“A good patient is an educated patient”-
Randal D. Haworth M.D., F.A.C.S.
Board Certified Plastic Surgeon
Evidently, she was part of a growing support group of women who had their breast implants removed for mainly medical reasons and were firm believers that any associated capsules needed to be removed in their entirety during the same operation. Up to now I had no idea that performing a total capsulectomy is “a thing” and supposedly I am among a minority who do this par for the course.One of the leading theories for breast encapsulation relates to bacteria and their byproduct, biofilm (a type of organic shield, if you will), surrounding the surface of the breast implant itself. One can safely assume that if a breast implant is supposedly contaminated by bacteria so is its associated surrounding capsule. Therefore, it is only logical to remove the collagen capsule in its entirety when removing or exchanging a breast implant, whether it be silicone or saline. I created this video below to help patients better understand the vexing process of breast encapsulation and methods to treat it. Though breast augmentation is one of the most popular plastic surgical procedures performed today, it is also one of the most capricious or unpredictable because breasts often times have a mind of their own and do not behave in the way we would like them to. Dr Haworth 2017
New techniques always emerge which supplant the old. The same is true with the plastic surgical procedure called rhinoplasty, or in common parlance, nose job. A nose is basically composed of three materials: overlying skin with associated fat, bone and cartilage.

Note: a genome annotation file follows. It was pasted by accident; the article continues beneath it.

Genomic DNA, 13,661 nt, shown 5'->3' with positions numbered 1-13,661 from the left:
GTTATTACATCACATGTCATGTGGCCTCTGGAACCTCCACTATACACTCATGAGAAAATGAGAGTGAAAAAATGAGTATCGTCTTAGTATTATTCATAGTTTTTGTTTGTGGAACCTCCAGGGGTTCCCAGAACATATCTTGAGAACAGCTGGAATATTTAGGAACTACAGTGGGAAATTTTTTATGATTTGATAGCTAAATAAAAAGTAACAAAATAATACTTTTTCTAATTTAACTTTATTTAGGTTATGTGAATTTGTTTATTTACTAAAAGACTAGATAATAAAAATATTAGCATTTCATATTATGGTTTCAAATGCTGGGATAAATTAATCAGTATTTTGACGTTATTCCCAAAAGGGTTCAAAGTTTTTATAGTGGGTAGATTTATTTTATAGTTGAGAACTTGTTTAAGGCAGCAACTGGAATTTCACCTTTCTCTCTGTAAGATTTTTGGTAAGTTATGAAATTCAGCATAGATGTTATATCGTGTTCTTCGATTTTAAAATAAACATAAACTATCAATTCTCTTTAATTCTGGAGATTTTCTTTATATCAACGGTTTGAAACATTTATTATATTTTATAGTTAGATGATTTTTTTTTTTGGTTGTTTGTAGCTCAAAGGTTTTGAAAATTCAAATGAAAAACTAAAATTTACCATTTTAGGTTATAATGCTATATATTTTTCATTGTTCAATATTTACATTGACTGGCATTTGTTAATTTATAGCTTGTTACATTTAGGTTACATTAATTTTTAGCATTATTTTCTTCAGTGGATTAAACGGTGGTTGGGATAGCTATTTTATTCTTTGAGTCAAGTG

A rhinoplasty involves:
- changing the shape and slant of the bones through selective filing and cutting
- changing the shape of the cartilages through removal, adding and reshaping with sutures and
- in selected cases, “defatting” the skin to allow the shape of the cartilages and bone to “shine through”.
In order to perform the rhinoplasty, the surgeon must gain access to the underlying bone and cartilage through either through a closed or open technique. The former involves making incisions confined to within the nostrils and performing the surgery through the limited exposure that these incisions thus provide. The latter, open technique, involves making the same incisions within the nostrils but joining them across the columella (the fleshy partition that separates the left and right nostril at the base of the nose).
I am frankly surprised and amused that in 2017, some plastic surgeons still insist that the closed technique, when “performed properly”, provides equal or even superior results than those obtained with an open one. These same surgeons cite a few old masters of closed rhinoplasty from the 1970s and 80s to support their contention that the closed method is superior. However, the best results from these old Masters do not parallel those obtained from top rhinoplasty surgeons today. Whether you like it or not, progress is inevitable and the new masters of today produce better results than the masters of yore.